So, at this point, Kathy Reitzel had a decision to make. She could do the right thing by blowing the whistle on the wife of her boss, the Superintendent of Schools– which would mean that she would be seriously risking her job. (And, as it turned out, losing her job was exactly what happened.) Or, she could just go with the flow by buying into the coverup– and allowing the stealing to continue. She chose to blow the whistle. On March 2, she met with School Board Chairman Andy Griffiths and gave him the 43-page report documenting Monique’s questionable purchases. Griffiths subsequently turned the documents over to the State Attorney’s Office (SAO). Over the next few months, Reitzel worked with SAO prosecutors and was the state’s key witness at Grand Jury hearings and at the trial of Randy Acevedo. Her testimony in that trial was apparently damning enough that Monique chose not to go to trial. She pled guilty and was sent to prison.

Then, inexplicably, School District leaders fired Kathy Reitzel! What in the hell were they thinking?! All of her personnel evaluations had been favorable. All of them. And the Board had only recently renewed her contract. It might also be interesting to note here that Monique Acevedo had two supervisors who routinely signed off on– approved– all of her P-card purchases. All of them. Neither were fired.

But now, a favorable ruling by the Third District Court of Appeal could, finally, allow her case to go to trial. Stay tuned.

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Click here to read Kathy Reitzel’s story in her own words.

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COMMENTS:

margiebargie 12/18/15 am:

“Well written article. It makes a number of excellent points. The most important being the chilling effect of Reitzel’s treatment on other employees who may be seeing things they need to report.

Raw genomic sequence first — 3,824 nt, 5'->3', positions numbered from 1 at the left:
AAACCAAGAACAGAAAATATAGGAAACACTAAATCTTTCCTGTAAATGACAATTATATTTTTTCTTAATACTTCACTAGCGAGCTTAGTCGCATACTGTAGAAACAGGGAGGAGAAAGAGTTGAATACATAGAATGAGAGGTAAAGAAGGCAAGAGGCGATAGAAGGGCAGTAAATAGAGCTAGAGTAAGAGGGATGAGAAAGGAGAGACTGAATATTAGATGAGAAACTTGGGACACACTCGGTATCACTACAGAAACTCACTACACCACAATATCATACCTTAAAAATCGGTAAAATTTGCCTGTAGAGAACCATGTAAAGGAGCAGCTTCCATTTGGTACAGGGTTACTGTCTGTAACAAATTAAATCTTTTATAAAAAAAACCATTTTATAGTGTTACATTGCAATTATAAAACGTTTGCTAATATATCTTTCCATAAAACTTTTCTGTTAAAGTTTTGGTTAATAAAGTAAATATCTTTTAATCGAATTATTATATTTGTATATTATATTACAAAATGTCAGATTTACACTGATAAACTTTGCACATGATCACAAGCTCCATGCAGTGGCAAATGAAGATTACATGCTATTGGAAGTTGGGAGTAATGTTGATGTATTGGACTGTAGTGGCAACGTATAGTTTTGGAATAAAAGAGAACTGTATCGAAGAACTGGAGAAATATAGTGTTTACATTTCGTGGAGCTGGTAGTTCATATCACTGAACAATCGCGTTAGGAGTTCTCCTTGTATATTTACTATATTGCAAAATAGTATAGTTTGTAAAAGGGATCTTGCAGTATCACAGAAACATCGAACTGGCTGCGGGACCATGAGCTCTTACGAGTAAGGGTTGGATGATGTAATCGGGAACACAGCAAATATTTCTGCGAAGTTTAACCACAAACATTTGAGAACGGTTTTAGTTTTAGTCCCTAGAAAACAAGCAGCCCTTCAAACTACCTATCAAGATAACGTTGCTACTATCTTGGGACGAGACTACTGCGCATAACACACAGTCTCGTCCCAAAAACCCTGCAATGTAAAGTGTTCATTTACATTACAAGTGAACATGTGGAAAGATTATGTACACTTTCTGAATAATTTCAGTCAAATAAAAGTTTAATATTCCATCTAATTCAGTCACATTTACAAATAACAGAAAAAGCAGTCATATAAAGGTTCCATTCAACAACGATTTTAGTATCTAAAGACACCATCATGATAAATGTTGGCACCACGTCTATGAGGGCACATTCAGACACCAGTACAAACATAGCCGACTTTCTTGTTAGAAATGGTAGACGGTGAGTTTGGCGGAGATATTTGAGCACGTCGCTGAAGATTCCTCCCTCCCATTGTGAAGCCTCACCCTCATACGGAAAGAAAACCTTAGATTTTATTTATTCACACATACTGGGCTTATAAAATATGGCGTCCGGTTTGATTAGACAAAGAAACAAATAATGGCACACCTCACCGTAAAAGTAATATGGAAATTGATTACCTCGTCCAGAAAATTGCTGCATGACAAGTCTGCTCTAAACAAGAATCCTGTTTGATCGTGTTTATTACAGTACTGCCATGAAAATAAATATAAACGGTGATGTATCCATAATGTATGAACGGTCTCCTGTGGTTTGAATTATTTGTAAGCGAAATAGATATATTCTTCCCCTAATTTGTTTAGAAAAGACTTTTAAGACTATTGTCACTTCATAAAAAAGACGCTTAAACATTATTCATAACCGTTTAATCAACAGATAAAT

According to some figures I’ve seen, employee reports are the most common way to uncover fraud. It’s your most potent weapon. If the school board is serious about addressing this ongoing issue, they need to make it safe for employees to come forward.”

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Dennis Reeves Cooper

IN THE PHOTO: DENNIS REEVES COOPER PH.D AND BILL O’REILLY. Dr. Cooper founded Key West The Newspaper in 1994 and published the paper for 18 years, until he retired in 2012. In 2001, Key West Police Chief Buz Dillon had Cooper arrested and jailed, alleging that Cooper had violated an obscure state gag law when writing about a police investigation. The journalist-arrested story hit the national news and Bill O’reilly called and invited Cooper to appear on his show on Fox News. Dillon was also invited to appear, but refused the invitation. O’Reilly suggested that Dillon was “hiding under his desk.” The ACLU also called and offered to sue the City of Key West on Cooper’s behalf. Subsequently, the gag law was declared unconstitutional and the City settled out of court for $240,000. Also, the arrest was a factor in the creation of an independent police oversight board– the Citizen Review Board (CRB)– by Key West voters in November 2002. By that time, Buz Dillon had been unceremoniously fired.


————————————————————————————————————————————————-More Articles By Dennis Reeves Cooper prior to November, 2014.


  8 Responses to “UPDATE: KATHY REITZEL HAS APPEALED JUDGE JONES’ RULING IN HER UNLAWFUL FIRING CASE. IF SHE WERE STILL ON THE JOB, WOULD SHE HAVE UNCOVERED AND QUICKLY DOCUMENTED ACCOUNTABILITY IN THE HOB FINANCIAL SCANDAL?”

  1. What were the reasons given for Kathy Reitzel being fired?
    A whistler-blower lawsuit can take a long time and could cost the district and thus the tax payers a whole lot of money. What is it going to take for the locals to realize the culture must change?

  2. Exactly Bozewell, I have that same question – what was the documented reason for her termination.

  3. Another very well written column, Dennis, thank you. I know a lot about this case and you have told me even more.